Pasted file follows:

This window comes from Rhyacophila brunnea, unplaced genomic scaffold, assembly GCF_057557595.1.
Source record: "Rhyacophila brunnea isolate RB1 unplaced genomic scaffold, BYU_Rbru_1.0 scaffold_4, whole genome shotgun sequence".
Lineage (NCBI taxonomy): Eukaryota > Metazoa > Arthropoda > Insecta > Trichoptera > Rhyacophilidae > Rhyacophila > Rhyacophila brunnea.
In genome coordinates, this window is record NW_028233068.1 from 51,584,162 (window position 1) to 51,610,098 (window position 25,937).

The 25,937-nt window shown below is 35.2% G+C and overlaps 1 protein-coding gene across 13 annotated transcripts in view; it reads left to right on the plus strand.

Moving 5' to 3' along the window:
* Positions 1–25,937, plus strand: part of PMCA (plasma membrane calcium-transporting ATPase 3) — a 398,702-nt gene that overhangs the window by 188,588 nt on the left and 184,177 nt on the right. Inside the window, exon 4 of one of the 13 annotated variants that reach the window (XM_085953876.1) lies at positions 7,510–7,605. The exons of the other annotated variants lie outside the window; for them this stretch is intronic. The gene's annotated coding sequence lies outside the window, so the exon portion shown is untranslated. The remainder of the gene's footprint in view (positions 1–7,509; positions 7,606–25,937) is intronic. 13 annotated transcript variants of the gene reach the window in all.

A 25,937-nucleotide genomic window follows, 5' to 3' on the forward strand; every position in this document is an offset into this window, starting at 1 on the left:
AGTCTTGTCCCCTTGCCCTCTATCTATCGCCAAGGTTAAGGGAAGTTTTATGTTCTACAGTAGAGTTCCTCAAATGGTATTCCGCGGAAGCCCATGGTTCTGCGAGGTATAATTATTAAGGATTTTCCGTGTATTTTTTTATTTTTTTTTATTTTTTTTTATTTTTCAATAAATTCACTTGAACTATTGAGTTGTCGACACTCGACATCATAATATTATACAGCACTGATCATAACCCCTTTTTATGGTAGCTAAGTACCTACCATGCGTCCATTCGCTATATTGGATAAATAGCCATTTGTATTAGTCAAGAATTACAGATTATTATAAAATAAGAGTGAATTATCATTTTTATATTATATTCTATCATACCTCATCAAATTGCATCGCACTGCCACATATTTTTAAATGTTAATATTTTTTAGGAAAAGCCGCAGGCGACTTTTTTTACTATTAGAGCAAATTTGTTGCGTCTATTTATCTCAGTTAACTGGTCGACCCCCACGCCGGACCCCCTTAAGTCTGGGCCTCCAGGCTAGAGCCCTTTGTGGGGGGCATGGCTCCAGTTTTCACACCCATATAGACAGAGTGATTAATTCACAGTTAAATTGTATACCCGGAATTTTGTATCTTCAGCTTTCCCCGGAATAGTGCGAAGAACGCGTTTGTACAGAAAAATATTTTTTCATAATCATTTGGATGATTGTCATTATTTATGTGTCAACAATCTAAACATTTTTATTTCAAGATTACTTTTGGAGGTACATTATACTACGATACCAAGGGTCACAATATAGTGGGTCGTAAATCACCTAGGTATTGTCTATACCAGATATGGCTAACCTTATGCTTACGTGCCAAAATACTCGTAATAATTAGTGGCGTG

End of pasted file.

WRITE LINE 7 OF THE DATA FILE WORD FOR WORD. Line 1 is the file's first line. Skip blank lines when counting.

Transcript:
* Positions 1–25,937, plus strand: part of PMCA (plasma membrane calcium-transporting ATPase 3) — a 398,702-nt gene that overhangs the window by 188,588 nt on the left and 184,177 nt on the right. Inside the window, exon 4 of one of the 13 annotated variants that reach the window (XM_085953876.1) lies at positions 7,510–7,605. The exons of the other annotated variants lie outside the window; for them this stretch is intronic. The gene's annotated coding sequence lies outside the window, so the exon portion shown is untranslated. The remainder of the gene's footprint in view (positions 1–7,509; positions 7,606–25,937) is intronic. 13 annotated transcript variants of the gene reach the window in all.